But the persons of whom I am now speaking, from the same principle of self-love, perform a multitude of religious duties; they pray, read, hear, meditate, set themselves hard tasks, impose heavy burdens, retire into a wilderness, shut themselves up in a cloister, bear reproach, suffer persecution; and yet all this may be seeking their own things, and not the things of Jesus Christ. Their work is not a delight, but a drudgery. Like Saul, they put a force upon themselves; and like Doeg, they are detained before the Lord. If there were no heaven, there would be no service performed by them; for it is not the service itself, however delightful to others, that actuates them, but the hope of reward. If there were no hell, no sin would be avoided by them; for they hate not the fact, but dread the punishment. When they fast, it is as God tells the jews, for themselves, and not for him. When they howl upon their beds,
through anguish and distress of soul, it is not for the evils they have done, but the torments they fear. They know not in any instance how to give up their honour and interest, those idols of a carnal heart; but in every thing of a religious nature in which they engage, seek either to avoid misery in another world, or to build up their credit and reputation in this. Thus the Shechemites were willing to be circumcised, but they were allured by the consequences. (Gen. Xxxiv. 23.) Shall not their cattle, and their substance, and every beast of theirs be ours? Thus the pharisees prayed, and gave alms, that they might be seen of men. And though the young Ruler, when he came to Christ, seemed to have something greater and nobler in his view, yet self was the prevailing principle; for he enquired what he should do, not to serve his generation and glorify God, but to inherit eternal life? To conclude: Not holiness to the Lord, but SELF, SELF, in large characters is inscribed upon the hearts and lives, pursuits and employments of all carnal men. For God they do nothing; for themselves they do all. Israel is an empty vine, he bringeth forth fruit unto himself. Hos. x. 1.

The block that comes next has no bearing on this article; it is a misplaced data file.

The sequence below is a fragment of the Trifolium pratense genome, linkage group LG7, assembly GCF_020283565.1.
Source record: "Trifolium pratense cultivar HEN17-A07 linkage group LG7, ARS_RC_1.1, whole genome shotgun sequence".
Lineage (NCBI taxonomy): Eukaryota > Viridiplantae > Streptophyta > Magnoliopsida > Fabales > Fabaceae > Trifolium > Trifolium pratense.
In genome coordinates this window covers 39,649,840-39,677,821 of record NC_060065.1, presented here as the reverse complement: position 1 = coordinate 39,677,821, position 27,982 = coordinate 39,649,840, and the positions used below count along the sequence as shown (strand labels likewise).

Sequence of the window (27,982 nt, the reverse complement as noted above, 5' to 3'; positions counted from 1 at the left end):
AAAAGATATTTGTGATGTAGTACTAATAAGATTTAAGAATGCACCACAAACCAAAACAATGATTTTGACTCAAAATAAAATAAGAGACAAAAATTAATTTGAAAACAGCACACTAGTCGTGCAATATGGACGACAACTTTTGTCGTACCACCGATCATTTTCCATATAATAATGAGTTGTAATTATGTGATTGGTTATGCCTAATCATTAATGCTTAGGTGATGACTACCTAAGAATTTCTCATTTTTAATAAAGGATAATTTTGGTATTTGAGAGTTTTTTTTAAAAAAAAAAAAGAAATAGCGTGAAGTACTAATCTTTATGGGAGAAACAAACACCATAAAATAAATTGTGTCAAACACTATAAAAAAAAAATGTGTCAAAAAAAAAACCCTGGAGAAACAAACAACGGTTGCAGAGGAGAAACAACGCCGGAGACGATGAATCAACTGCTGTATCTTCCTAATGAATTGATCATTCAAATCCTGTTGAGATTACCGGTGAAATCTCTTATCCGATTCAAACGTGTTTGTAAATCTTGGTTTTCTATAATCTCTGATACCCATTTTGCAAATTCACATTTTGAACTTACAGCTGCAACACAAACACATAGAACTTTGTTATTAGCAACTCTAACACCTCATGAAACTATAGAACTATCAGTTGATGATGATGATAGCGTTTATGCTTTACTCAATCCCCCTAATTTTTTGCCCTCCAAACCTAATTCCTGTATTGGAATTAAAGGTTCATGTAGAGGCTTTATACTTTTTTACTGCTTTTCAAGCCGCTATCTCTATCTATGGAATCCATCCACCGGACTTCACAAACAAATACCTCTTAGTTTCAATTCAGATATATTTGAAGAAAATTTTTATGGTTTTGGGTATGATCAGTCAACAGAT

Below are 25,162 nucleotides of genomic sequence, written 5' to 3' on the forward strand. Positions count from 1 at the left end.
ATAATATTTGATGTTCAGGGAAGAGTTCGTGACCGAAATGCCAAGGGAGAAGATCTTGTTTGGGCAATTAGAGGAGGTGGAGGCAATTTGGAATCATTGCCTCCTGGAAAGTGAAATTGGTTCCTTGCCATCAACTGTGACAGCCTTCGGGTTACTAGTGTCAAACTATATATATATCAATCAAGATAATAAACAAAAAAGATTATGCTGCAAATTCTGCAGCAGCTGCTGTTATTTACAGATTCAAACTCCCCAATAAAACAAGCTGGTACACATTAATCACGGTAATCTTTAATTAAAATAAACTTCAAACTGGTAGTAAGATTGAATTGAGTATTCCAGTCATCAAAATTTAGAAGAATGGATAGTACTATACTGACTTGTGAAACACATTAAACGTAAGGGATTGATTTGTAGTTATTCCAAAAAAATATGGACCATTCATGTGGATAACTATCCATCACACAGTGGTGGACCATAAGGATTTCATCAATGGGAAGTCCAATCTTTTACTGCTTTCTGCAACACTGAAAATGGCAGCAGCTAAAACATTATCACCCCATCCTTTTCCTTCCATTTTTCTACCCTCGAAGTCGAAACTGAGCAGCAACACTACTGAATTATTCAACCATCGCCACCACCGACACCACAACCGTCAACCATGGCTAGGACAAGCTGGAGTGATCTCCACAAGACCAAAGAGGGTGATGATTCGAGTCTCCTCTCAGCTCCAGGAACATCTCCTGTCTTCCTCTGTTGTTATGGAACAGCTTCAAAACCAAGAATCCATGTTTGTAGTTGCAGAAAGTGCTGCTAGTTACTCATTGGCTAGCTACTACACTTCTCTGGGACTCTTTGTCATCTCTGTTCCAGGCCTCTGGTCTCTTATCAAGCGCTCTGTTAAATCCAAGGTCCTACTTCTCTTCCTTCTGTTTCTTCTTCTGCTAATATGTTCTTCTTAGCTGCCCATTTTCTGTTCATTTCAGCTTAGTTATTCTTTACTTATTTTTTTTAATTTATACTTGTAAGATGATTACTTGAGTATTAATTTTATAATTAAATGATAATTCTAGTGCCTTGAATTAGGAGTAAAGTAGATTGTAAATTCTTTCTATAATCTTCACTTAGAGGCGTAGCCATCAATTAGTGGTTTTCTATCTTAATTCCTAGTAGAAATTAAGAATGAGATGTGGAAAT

5. Self-love runs through all their affections, exertions and actions, with respect to their fellow-creatures. If they rejoice at others prosperity, it is because they themselves may be benefited by it. If, on the other hand, they grieve at their calamities, it is because they are likely to be sharers in them, or some way or other injured by them. If they mourn the death of a pious person, it is for their own loss, as being their friend, protector, and benefactor, and not the loss sustained by the church or neighbourhood. This self-love Christ implicitly charges his disciples with: If ye loved me, ye would rejoice because I said, I go unto the Father. If they take a complacency in persons of a truly religious character, it is either on account of the sweetness of their disposition, or be
cause they harmonise with them in sentiment in some particulars; or for their resemblance to themselves, and not to Christ. Hence while they express a great deal of affection to some, they are full of bitterness against others, whose moral character is unimpeached, and whose outward deportment is amiable.-Sometimes they pretend compassion to the souls of men, but afford no relief to their bodies. Why? Because good words cost them nothing, but good deeds may be expensive.